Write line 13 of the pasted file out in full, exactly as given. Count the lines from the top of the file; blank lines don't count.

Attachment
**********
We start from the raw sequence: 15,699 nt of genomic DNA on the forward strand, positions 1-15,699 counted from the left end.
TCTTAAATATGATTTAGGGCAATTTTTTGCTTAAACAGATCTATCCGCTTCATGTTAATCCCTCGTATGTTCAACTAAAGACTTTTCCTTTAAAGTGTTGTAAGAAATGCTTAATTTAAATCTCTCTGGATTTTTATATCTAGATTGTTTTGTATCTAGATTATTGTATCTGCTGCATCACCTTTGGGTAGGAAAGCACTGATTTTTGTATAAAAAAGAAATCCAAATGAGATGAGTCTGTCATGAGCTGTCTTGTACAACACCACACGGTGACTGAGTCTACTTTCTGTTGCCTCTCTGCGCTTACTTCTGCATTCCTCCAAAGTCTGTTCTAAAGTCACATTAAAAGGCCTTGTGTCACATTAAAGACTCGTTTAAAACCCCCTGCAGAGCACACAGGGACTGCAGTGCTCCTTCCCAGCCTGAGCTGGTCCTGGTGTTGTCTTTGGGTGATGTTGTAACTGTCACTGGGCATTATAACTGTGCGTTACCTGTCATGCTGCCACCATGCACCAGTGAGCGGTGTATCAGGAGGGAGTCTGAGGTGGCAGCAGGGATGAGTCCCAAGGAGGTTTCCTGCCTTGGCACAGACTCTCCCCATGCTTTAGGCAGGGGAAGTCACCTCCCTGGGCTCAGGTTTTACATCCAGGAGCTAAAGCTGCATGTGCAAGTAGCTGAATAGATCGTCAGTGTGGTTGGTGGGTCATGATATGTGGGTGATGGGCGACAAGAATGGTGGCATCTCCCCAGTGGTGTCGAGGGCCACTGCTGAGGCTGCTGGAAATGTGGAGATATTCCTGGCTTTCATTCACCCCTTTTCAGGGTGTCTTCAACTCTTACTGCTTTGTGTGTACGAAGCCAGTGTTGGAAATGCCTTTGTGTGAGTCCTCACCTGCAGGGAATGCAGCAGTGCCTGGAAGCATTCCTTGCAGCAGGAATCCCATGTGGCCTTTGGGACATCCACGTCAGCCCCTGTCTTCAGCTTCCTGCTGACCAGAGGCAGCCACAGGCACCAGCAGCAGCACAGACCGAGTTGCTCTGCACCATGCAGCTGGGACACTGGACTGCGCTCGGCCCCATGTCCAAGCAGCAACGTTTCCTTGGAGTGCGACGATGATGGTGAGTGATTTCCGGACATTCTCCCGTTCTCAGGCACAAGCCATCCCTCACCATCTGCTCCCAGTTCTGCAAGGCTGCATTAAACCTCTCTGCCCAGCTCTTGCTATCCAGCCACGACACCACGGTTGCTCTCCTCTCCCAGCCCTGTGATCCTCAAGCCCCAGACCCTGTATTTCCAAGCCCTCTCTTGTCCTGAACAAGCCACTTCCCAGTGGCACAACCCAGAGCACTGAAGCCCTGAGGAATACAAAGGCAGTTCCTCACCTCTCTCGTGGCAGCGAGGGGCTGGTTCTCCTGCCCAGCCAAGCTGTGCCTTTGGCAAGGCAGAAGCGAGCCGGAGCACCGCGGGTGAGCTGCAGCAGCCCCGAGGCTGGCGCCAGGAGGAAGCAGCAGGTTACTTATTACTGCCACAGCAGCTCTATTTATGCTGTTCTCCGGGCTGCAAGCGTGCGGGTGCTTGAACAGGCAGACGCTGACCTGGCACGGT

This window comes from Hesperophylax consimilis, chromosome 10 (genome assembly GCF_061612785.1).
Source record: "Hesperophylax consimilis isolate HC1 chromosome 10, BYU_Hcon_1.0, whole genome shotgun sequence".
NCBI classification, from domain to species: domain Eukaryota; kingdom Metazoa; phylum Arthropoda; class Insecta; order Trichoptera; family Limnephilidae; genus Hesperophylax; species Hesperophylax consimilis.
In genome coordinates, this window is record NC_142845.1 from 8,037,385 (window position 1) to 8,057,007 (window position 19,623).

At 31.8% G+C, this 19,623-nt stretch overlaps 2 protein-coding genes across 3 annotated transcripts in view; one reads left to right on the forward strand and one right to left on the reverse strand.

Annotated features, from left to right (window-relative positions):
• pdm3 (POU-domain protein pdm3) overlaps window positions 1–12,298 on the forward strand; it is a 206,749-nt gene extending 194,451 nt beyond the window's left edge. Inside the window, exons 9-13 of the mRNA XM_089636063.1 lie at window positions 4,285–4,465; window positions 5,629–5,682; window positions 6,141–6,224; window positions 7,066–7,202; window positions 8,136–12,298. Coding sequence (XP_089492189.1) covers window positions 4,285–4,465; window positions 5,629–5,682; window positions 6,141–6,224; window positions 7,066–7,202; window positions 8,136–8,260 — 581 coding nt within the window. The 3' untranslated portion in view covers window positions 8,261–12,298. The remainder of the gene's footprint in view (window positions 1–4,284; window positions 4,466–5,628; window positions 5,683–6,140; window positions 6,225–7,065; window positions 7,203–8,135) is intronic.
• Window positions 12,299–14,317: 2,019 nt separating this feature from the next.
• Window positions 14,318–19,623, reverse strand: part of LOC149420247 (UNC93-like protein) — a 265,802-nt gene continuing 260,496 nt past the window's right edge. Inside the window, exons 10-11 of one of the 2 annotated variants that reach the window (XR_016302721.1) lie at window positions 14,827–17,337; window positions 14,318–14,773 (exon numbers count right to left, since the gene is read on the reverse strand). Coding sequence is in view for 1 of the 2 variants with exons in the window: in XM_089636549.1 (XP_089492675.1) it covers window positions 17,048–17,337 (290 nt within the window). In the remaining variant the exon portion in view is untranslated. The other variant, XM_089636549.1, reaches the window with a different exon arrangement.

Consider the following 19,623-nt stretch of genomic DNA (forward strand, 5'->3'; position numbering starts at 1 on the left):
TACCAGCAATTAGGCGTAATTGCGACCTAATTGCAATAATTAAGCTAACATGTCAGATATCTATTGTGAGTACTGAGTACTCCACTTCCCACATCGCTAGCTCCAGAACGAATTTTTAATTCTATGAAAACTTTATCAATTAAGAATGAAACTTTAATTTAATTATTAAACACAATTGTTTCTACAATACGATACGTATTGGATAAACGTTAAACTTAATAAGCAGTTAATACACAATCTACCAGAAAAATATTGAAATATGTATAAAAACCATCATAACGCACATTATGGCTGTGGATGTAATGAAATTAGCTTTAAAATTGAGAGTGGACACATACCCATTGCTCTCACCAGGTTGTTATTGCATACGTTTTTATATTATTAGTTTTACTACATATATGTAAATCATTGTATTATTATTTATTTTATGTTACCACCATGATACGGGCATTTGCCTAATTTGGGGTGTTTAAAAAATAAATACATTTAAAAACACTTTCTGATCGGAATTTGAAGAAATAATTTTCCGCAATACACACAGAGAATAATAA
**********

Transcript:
TACCAGCAATTAGGCGTAATTGCGACCTAATTGCAATAATTAAGCTAACATGTCAGATATCTATTGTGAGTACTGAGTACTCCACTTCCCACATCGCTAGCTCCAGAACGAATTTTTAATTCTATGAAAACTTTATCAATTAAGAATGAAACTTTAATTTAATTATTAAACACAATTGTTTCTACAATACGATACGTATTGGATAAACGTTAAACTTAATAAGCAGTTAATACACAATCTACCAGAAAAATATTGAAATATGTATAAAAACCATCATAACGCACATTATGGCTGTGGATGTAATGAAATTAGCTTTAAAATTGAGAGTGGACACATACCCATTGCTCTCACCAGGTTGTTATTGCATACGTTTTTATATTATTAGTTTTACTACATATATGTAAATCATTGTATTATTATTTATTTTATGTTACCACCATGATACGGGCATTTGCCTAATTTGGGGTGTTTAAAAAATAAATACATTTAAAAACACTTTCTGATCGGAATTTGAAGAAATAATTTTCCGCAATACACACAGAGAATAATAA